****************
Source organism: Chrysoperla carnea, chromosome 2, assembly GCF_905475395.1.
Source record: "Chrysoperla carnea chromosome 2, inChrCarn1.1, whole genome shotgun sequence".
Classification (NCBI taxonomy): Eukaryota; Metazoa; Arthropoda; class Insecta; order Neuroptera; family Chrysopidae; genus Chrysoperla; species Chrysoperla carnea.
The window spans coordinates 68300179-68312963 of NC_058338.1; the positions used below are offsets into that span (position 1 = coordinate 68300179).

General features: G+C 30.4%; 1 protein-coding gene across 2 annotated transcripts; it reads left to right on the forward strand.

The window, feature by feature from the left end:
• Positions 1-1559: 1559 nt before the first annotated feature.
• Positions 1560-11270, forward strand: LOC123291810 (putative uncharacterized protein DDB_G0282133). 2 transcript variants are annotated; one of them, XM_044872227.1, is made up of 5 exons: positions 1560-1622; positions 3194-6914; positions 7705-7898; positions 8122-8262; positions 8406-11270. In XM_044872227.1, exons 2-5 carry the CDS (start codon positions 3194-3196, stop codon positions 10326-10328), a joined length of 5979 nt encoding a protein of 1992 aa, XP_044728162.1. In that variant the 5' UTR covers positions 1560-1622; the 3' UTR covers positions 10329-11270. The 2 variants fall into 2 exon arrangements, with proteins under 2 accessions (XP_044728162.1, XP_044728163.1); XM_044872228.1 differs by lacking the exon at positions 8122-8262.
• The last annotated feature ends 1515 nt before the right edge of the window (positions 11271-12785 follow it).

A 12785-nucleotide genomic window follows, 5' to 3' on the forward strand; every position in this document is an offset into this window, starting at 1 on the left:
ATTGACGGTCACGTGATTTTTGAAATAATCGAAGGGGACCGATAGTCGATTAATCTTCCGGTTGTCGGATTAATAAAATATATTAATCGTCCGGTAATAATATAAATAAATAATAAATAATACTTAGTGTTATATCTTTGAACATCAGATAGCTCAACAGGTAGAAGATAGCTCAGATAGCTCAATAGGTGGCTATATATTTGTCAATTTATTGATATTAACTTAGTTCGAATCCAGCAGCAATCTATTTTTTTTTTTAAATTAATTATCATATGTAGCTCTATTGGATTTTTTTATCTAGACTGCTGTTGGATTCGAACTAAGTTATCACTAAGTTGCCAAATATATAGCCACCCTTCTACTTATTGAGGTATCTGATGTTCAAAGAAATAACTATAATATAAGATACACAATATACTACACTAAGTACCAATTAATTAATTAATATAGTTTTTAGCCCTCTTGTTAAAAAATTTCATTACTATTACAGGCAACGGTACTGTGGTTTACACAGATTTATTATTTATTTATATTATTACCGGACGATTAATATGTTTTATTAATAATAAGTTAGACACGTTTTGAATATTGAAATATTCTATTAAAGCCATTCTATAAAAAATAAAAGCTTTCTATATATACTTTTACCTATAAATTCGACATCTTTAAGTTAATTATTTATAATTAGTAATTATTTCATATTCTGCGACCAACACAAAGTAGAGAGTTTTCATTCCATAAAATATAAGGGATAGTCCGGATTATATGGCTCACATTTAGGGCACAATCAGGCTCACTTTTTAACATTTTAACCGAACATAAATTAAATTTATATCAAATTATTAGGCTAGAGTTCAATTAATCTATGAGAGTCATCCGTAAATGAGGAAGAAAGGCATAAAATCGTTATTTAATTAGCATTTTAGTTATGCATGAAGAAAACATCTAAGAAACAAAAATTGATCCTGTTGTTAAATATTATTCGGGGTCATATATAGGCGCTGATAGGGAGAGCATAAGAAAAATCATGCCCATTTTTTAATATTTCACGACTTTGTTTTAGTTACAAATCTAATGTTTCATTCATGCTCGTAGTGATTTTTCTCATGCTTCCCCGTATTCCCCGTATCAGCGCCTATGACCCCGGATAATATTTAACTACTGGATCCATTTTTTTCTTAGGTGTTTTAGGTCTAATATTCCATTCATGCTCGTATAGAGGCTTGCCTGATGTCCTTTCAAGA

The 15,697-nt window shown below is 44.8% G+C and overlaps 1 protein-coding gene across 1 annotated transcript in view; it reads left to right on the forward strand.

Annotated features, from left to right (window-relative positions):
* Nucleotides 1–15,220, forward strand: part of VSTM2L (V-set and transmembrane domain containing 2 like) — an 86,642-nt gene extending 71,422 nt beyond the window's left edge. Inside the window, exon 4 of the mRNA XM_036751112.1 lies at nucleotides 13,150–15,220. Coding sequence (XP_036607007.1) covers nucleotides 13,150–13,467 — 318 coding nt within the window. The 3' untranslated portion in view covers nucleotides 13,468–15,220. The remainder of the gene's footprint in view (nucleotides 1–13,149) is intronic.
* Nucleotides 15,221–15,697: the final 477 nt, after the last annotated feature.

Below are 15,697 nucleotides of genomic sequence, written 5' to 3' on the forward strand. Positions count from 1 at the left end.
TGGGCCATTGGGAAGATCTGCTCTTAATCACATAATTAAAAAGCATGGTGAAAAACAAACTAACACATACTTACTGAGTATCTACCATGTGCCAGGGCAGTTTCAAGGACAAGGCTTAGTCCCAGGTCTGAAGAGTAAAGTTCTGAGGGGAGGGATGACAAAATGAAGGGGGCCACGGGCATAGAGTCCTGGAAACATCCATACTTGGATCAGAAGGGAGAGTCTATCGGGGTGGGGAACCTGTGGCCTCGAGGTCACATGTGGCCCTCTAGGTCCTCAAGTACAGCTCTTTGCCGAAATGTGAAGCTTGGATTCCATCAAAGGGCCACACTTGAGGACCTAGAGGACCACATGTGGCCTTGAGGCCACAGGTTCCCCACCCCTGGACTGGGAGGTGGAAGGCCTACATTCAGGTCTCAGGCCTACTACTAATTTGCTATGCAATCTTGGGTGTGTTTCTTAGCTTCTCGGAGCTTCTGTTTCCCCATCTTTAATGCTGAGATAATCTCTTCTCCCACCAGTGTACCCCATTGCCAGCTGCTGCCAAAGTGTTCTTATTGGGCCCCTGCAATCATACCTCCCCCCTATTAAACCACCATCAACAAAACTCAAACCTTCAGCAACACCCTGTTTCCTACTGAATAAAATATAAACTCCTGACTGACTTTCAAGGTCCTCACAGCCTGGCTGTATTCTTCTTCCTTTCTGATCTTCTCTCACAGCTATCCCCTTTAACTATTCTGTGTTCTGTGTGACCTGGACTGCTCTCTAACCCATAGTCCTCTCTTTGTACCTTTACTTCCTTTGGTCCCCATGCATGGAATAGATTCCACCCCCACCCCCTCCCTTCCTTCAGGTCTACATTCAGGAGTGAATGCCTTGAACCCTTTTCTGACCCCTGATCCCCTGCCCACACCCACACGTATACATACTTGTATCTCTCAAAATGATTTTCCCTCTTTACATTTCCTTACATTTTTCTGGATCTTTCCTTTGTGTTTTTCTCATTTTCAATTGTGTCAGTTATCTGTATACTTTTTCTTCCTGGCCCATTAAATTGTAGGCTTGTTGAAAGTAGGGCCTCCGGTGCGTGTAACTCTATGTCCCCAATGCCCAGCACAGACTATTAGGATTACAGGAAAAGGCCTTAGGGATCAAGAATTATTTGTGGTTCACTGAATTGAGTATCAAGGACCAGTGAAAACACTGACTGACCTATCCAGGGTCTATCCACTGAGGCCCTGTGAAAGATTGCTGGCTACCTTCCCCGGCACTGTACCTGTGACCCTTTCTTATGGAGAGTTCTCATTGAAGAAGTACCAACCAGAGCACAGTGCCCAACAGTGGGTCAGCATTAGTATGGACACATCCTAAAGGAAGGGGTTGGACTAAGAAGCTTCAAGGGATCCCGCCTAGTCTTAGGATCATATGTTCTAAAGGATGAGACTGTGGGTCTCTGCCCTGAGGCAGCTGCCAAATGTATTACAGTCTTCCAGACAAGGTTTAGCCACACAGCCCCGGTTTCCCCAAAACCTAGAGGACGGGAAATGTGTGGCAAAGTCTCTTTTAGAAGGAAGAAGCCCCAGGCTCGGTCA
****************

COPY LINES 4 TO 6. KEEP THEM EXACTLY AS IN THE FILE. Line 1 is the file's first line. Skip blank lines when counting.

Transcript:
The window spans coordinates 68300179-68312963 of NC_058338.1; the positions used below are offsets into that span (position 1 = coordinate 68300179).

General features: G+C 30.4%; 1 protein-coding gene across 2 annotated transcripts; it reads left to right on the forward strand.

The window, feature by feature from the left end: